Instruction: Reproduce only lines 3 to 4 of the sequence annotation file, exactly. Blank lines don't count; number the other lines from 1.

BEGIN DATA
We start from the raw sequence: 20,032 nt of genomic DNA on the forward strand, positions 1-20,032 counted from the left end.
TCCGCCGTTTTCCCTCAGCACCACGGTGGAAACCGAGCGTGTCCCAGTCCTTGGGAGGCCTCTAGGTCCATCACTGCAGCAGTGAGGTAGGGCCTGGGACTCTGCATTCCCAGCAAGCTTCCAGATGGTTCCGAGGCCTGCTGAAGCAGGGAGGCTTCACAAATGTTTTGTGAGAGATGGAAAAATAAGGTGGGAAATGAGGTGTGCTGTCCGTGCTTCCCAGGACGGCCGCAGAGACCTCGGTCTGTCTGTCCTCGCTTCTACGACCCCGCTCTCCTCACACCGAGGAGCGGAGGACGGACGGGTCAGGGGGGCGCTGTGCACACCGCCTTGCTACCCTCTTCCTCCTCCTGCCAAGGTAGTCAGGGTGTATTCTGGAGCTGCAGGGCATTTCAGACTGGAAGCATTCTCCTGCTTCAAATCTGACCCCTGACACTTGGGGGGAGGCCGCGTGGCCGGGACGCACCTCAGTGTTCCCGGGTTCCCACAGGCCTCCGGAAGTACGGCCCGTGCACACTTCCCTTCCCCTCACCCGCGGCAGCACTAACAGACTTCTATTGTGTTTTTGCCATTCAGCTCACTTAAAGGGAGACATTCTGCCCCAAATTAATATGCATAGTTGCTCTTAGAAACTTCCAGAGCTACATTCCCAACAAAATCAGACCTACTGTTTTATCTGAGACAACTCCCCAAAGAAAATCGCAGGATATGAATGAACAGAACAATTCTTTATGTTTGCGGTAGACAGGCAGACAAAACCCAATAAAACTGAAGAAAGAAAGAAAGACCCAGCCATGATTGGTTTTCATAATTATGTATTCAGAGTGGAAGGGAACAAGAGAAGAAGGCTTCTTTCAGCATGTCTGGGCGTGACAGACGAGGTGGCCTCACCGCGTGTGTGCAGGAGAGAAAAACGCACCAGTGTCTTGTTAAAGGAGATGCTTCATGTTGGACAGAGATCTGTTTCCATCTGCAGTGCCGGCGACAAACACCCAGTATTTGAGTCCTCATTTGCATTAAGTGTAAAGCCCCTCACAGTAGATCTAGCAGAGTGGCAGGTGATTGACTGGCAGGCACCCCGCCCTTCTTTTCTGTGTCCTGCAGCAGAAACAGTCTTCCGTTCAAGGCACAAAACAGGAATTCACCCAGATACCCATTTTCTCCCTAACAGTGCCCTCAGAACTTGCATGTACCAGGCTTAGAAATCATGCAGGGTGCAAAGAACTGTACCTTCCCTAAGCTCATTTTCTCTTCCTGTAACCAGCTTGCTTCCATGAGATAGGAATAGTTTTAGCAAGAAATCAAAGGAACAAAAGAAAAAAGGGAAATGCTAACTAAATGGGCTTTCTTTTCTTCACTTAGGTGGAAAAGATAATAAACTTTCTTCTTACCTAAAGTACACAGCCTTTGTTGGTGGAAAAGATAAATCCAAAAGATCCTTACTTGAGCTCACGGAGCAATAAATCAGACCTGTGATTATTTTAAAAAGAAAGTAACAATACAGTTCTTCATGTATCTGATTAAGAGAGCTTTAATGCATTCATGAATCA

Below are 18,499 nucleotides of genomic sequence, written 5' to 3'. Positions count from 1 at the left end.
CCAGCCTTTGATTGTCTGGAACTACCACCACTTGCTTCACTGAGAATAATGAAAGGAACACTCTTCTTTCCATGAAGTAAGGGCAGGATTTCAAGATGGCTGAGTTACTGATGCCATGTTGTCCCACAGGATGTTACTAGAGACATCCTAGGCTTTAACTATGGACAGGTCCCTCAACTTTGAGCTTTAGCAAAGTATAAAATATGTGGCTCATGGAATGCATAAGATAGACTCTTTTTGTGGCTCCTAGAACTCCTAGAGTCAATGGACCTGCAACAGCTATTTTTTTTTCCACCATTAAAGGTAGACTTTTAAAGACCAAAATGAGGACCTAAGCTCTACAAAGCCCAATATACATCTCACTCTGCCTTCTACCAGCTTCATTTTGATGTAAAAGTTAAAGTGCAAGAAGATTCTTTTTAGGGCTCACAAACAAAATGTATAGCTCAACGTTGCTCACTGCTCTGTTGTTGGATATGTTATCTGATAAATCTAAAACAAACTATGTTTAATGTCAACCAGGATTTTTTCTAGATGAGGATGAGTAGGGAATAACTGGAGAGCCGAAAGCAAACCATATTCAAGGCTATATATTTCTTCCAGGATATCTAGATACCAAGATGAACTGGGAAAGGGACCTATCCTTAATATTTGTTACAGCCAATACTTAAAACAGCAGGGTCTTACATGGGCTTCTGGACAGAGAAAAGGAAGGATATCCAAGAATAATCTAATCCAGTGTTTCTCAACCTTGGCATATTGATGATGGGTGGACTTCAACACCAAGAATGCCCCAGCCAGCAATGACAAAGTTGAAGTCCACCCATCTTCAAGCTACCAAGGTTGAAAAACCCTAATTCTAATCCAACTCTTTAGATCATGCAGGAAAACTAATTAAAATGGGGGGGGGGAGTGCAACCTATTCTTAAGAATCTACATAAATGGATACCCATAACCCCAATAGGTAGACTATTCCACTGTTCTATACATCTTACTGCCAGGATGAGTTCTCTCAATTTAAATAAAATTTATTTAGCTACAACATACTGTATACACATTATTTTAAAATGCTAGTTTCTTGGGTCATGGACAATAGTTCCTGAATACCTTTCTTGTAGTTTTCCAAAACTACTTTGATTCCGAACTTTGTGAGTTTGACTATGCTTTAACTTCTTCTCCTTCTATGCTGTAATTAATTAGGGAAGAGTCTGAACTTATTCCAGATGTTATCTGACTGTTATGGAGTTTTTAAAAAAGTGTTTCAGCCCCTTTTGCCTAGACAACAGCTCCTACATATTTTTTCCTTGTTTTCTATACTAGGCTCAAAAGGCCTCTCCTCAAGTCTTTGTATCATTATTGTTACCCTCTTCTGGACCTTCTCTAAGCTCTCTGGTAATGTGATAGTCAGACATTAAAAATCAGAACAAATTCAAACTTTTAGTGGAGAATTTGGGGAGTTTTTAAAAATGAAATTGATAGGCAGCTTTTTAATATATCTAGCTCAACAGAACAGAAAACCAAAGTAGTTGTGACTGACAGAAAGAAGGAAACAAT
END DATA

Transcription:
Below are 18,499 nucleotides of genomic sequence, written 5' to 3'. Positions count from 1 at the left end.
CCAGCCTTTGATTGTCTGGAACTACCACCACTTGCTTCACTGAGAATAATGAAAGGAACACTCTTCTTTCCATGAAGTAAGGGCAGGATTTCAAGATGGCTGAGTTACTGATGCCATGTTGTCCCACAGGATGTTACTAGAGACATCCTAGGCTTTAACTATGGACAGGTCCCTCAACTTTGAGCTTTAGCAAAGTATAAAATATGTGGCTCATGGAATGCATAAGATAGACTCTTTTTGTGGCTCCTAGAACTCCTAGAGTCAATGGACCTGCAACAGCTATTTTTTTTTCCACCATTAAAGGTAGACTTTTAAAGACCAAAATGAGGACCTAAGCTCTACAAAGCCCAATATACATCTCACTCTGCCTTCTACCAGCTTCATTTTGATGTAAAAGTTAAAGTGCAAGAAGATTCTTTTTAGGGCTCACAAACAAAATGTATAGCTCAACGTTGCTCACTGCTCTGTTGTTGGATATGTTATCTGATAAATCTAAAACAAACTATGTTTAATGTCAACCAGGATTTTTTCTAGATGAGGATGAGTAGGGAATAACTGGAGAGCCGAAAGCAAACCATATTCAAGGCTATATATTTCTTCCAGGATATCTAGATACCAAGATGAACTGGGAAAGGGACCTATCCTTAATATTTGTTACAGCCAATACTTAAAACAGCAGGGTCTTACATGGGCTTCTGGACAGAGAAAAGGAAGGATATCCAAGAATAATCTAATCCAGTGTTTCTCAACCTTGGCATATTGATGATGGGTGGACTTCAACACCAAGAATGCCCCAGCCAGCAATGACAAAGTTGAAGTCCACCCATCTTCAAGCTACCAAGGTTGAAAAACCCTAATTCTAATCCAACTCTTTAGATCATGCAGGAAAACTAATTAAAATGGGGGGGGGGAGTGCAACCTATTCTTAAGAATCTACATAAATGGATACCCATAACCCCAATAGGTAGACTATTCCACTGTTCTATACATCTTACTGCCAGGATGAGTTCTCTCAATTTAAATAAAATTTATTTAGCTACAACATACTGTATACACATTATTTTAAAATGCTAGTTTCTTGGGTCATGGACAATAGTTCCTGAATACCTTTCTTGTAGTTTTCCAAAACTACTTTGATTCCGAACTTTGTGAGTTTGACTATGCTTTAACTTCTTCTCCTTCTATGCTGTAATTAATTAGGGAAGAGTCTGAACTTATTCCAGATGTTATCTGACTGTTATGGAGTTTTTAAAAAAGTGTTTCAGCCCCTTTTGCCTAGACAACAGCTCCTACATATTTTTTCCTTGTTTTCTATACTAGGCTCAAAAGGCCTCTCCTCAAGTCTTTGTATCATTATTGTTACCCTCTTCTGGACCTTCTCTAAGCTCTCTGGTAATGTGATAGTCAGACATTAAAAATCAGAACAAATTCAAACTTTTAGTGGAGAATTTGGGGAGTTTTTAAAAATGAAATTGATAGGCAGCTTTTTAATATATCTAGCTCAACAGAACAGAAAACCAAAGTAGTTGTGACTGACAGAAAGAAGGAAACAAT